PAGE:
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NEWS |

NEED TO KNOW

ECONOMIC DEVELOPMENT

Full Circle Funding

n story by STEPHANIE TROTTER | photos PROVIDED

6AM RETURNS TO NEX T VENTURE PITCH TO RECEIVE $200,000 It’s 9 a.m., and the 6AM City team is gathering for its morning content meeting. It’s the first and last task the digital media company accomplishes daily resembling a traditional newsroom. Breaking away from old-school print and broadcast norms, the Greenville-based startup (and Community Journals subsidiary) has exploded in less than three years, delivering content to 175,000 subscribers’ inboxes across six cities. “There was a gap in the market,” explains COO Ryan Heafy of launching GVLtoday in 2017. “Curating all that was going on, and delivering that in a conversational tone, in a way that people wanted to see it, we were able to fill that gap and take advantage of the opportunity.” This week, Heafy and CEO Ryan Johnston will return to NEXT Venture

Pitch to collect a check for $200,000 from SC Launch Inc. The duo first appeared at the entrepreneurial event last year, “pitching” 6AM to the soldout crowd of innovators and investors. “What’s cool about 6AM, it proves that all kinds of industries are right for disruptions and innovation,” says NEXT president & CEO John Moore.

FIRST ROUND Back in 2017, three angel investors (Erwin Creates, Sycamore Investments, and Venture South/Upstate Carolina Angel Network) covered a first-seed round of $700,000. GVLtoday started pushing daily newsletters to email subscribers, and COLAtoday and CHStoday soon followed. The 6AM team totals 24, with headquarters in Greenville and two multimedia journalists in each market, which now

includes Asheville, North Carolina; Chattanooga, Tennessee; and Lakeland, Florida. Revenues in 2018 topped $1 million dollars and are projected to hit $2.5 million in 2019. “We were able to find the money, the faith, and trust in our business locally, and it’s been very rewarding that they’ve been able to journey

along the way with us,” Heafy says.

SECOND ROUND What’s even more rewarding is that all original investors have come in again for round two, as 6AM seeks to raise $800,000. The team plans to use the additional $200,000 from SC Launch to drive

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NEED TO KNOW

technology development to increase operational efficiencies. Heafy adds, “We are using technology to get smarter about how we cover content and what works in a local market.” Lee MacIlwinen mentors Heafy and Johnston through South Carolina’s Research Authority. The regional information-technology industry manager says 6AM’s innovative expansion is a primary reason it’s one of a dozen companies receiving SC Launch investment this year. “By the time they get to a city, they already have that revenue model, it’s already completely booked, or partially booked,” MacIlwinen says. SC Launch Executive Director Jill Sorensen elaborates, “We talk about learn, launch, scale, grow. We think 6AM is in that lane … You can normalize a lot of your operations by standardizing email outreach, but then personalizing city by city, so that community is defined.” Heafy looks at the SC Launch check as a full-circle opportunity. “They’ve placed a bet on us, and our ability to help influence, support, and impact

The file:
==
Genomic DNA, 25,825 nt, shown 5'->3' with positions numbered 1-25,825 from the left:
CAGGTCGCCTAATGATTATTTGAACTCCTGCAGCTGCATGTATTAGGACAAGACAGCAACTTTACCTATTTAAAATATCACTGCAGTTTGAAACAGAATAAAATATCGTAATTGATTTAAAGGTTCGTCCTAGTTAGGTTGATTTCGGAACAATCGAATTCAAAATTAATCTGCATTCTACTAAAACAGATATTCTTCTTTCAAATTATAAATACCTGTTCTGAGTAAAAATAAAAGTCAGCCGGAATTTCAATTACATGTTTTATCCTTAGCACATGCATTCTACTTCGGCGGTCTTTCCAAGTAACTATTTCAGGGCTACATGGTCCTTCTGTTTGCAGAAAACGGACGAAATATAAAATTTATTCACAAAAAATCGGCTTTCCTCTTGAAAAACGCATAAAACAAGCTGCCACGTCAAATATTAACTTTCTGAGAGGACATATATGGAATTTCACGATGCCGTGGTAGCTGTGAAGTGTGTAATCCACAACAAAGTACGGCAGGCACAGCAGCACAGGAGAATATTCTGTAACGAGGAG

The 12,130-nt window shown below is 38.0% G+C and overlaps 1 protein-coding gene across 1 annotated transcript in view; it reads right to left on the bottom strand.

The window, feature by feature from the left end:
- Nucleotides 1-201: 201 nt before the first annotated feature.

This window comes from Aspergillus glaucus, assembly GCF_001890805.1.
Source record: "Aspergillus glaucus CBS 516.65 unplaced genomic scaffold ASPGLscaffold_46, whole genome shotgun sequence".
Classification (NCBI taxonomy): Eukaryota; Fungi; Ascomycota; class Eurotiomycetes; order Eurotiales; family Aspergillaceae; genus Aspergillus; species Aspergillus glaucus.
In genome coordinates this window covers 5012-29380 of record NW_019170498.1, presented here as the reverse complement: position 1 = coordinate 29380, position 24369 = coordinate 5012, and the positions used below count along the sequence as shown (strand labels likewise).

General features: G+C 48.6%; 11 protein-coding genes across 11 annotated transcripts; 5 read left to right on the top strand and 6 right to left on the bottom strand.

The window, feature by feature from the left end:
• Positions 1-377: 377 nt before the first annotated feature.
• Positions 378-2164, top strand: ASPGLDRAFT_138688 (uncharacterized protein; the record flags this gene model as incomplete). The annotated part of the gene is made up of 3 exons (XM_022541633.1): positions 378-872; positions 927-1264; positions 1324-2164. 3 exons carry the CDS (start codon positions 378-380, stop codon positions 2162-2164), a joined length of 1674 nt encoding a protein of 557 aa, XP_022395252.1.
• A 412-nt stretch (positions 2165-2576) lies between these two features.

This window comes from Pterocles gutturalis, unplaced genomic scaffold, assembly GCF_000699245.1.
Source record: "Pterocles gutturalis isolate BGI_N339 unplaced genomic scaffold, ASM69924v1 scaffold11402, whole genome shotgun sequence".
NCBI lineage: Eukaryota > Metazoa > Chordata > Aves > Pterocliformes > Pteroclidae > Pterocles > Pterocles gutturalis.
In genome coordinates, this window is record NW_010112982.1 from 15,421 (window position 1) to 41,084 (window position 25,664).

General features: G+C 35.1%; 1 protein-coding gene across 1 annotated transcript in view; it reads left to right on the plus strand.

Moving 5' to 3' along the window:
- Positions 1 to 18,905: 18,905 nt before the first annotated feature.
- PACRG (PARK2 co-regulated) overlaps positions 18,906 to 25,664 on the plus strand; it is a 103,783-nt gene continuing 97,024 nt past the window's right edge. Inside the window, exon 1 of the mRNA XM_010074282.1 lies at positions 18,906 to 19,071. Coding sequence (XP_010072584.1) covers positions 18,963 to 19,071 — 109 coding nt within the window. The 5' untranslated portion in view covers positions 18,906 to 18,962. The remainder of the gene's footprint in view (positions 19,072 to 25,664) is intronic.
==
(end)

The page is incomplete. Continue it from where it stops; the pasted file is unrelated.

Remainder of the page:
| NEWS

all of the other companies they’re investing in,” he says. “Our product is naturally giving back to each of them, and elevating brands as a whole in the state of South Carolina.”

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THE FUTURE Following a hub-and-spoke model, each month 6AM is adding an average of 1.25 full-time employees while experiencing an average 5 percent increase in newsletter subscribers. Part of the team is exploring possible cities for expansion, and others continue to press technology to maximize the experience for the publisher, advertisers, and consumers. Meanwhile, Johnston is looking far beyond 2020. “Media will look differently tomorrow,” he predicts. “It’s changing so fast. It’s our job to pay attention to the changing technology … and try to build a brand and understand what that brand represents in our community. That way we have those conversations where our audience is, whatever that looks like in 20 years, is where we hope the brand will be positioned.”

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ARIEL TURNER | STAFF

A P R I L

ariel@communityjournals.com |

S E S S I O N

Design Review Board Urban Panel

Camperdown plaza entrances First up was another piece of the Camperdown development – the stairway entrances to the public plaza – which received approval with conditions that the final lighting scheme for the LED lit stairs be approved. Panelist William Crawford recused himself from the discussion and voting on account of a potential conflict of interest. Crawford’s wife, Marion, and her company Crawford Strategies are handling marketing and public relations for the Camperdown project. This portion of the Camperdown project is a public private partnership between developer Centennial

American Properties (CAP) and the City of Greenville. The water feature previously planned for the wall along the stairwell entrance from Main Street has been replaced with a light feature. The city chose to eliminate the water feature because of concerns about long-term upkeep. “We’re really trying to create something that is completely unique,” said Jason Tankersley of CAP. The replacement light feature is a replication of the night sky’s pattern when Camperdown Mill was built, Tankersley said, crediting architect and physicist Beau Welling

The 2019